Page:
Description: Intracellular glutathione (GSH) plays an important regulatory role in the host response to viral infections. Replenishment of intracellular GSH is a desirable yet challenging goal, since systemic GSH supplementation is rather inefficient due to a short half-life of GSH in blood plasma. Further, GSH is not taken up by cells directly, but needs to be broken down into amino acids and resynthesized to GSH intracellularly, this process often being impaired during viral infections. These obstacles may be overcome by a novel glutathione derivative S-acetylglutathione (S-GSH), which is more stable in plasma and taken up directly by cells with subsequent conversion to GSH. In the present study, in vitro effects of supplementation with S-GSH or GSH on intracellular GSH levels, cell survival and replication of human herpes simplex virus type 1 (HSV-1) were studied in human foreskin fibroblasts. In addition, in vivo effects of supplementation with S-GSH or GSH on HSV-1-induced mortality were studied in hr/hr mice. In cell culture, viral infection resulted in a significant decrease of intracellular GSH levels. S-GSH efficiently and dose-dependently (5 and 10 mM tested) restored intracellular GSH, and this replenishment was more efficient than with GSH supplementation. In mice, S-GSH, but not GSH, significantly decreased HSV-1-induced mortality ( P 〈0.05). The data suggest that S-GSH is a suitable antiviral agent against HSV-1 both in vitro and in vivo, indicating that this drug may be of benefit in the adjunctive therapy of HSV-1 infections.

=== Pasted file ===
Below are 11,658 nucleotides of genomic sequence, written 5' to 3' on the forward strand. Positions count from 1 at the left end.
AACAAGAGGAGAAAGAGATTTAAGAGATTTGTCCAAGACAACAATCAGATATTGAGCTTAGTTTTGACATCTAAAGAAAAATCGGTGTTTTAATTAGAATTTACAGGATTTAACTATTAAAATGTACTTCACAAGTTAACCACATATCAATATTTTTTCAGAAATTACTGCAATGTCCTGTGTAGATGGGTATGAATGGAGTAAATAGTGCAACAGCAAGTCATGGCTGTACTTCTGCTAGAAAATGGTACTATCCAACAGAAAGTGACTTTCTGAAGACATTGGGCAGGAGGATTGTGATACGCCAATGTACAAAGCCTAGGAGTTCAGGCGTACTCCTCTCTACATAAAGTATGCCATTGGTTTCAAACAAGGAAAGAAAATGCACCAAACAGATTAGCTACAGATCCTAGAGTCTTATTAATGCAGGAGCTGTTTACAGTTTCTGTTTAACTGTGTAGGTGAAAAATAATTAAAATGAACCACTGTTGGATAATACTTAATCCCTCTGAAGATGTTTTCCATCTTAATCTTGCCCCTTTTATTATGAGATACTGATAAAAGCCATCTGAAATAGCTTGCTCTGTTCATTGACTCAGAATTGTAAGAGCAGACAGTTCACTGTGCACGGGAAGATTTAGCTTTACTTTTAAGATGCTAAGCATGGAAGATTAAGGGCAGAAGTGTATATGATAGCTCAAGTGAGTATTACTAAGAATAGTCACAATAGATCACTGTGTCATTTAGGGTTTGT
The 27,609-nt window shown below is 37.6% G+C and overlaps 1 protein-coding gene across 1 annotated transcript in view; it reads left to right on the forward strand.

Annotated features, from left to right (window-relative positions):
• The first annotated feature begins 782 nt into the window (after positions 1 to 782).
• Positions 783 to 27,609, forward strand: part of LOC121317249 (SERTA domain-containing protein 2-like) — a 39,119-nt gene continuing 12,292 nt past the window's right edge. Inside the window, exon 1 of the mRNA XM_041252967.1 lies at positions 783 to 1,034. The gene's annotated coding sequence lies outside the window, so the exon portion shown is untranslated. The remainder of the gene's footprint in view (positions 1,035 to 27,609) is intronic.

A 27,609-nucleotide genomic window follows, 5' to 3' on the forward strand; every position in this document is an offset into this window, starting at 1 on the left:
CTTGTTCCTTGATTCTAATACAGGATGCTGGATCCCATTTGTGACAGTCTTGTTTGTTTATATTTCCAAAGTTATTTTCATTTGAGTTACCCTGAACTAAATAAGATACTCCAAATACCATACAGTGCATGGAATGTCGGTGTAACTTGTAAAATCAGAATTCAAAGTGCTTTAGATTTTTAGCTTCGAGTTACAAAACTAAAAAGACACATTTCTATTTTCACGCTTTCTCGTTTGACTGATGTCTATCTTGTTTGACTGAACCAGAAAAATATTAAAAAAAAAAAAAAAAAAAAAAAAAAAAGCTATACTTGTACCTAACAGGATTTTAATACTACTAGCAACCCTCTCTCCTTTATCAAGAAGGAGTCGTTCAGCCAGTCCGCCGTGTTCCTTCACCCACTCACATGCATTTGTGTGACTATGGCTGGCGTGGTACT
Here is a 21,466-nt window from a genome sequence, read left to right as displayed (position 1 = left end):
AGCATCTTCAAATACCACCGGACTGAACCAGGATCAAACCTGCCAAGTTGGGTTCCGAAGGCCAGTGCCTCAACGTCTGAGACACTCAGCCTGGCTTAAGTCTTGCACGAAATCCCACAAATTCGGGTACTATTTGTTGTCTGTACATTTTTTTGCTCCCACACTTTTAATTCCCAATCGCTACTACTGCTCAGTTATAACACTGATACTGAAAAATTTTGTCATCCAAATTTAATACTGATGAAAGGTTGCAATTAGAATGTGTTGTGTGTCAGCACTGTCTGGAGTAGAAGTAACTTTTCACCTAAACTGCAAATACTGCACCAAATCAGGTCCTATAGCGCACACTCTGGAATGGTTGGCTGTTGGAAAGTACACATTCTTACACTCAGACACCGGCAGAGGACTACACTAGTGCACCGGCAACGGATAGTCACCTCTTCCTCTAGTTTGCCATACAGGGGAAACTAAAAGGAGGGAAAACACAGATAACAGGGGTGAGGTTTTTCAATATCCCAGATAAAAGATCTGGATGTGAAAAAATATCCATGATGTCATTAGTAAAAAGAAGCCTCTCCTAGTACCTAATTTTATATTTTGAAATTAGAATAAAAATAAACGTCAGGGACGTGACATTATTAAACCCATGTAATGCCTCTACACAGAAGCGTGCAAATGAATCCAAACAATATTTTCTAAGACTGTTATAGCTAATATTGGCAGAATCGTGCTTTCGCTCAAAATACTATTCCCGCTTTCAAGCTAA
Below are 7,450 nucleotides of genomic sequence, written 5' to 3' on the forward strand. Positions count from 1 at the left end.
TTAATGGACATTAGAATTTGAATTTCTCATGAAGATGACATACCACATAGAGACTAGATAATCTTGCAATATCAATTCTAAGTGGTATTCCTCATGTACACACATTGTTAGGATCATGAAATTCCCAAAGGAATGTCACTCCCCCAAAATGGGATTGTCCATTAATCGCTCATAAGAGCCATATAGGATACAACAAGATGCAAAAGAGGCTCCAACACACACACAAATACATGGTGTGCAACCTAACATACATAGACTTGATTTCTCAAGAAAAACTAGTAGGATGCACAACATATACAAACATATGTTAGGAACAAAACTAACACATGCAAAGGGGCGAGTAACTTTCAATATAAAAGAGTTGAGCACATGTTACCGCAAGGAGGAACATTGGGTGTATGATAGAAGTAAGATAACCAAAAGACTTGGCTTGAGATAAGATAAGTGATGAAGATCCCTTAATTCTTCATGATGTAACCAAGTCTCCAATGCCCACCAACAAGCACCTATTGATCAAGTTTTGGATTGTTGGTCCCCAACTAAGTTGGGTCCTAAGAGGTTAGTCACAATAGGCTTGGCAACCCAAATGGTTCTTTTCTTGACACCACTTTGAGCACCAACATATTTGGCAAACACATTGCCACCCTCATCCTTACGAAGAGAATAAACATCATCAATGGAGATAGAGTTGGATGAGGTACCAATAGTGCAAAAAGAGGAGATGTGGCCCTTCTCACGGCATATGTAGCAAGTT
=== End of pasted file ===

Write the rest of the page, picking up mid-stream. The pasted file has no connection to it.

Keywords: Intracellular glutathione ; S-acetylglutathione ; Herpes simplex virus type 1 infection ; Antiviral drugs
    ISSN: 0300-8584
    E-ISSN: 1432-1831
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  • 8
    Language: English
    In: Antiviral Research, 1997, Vol.33(3), pp.165-175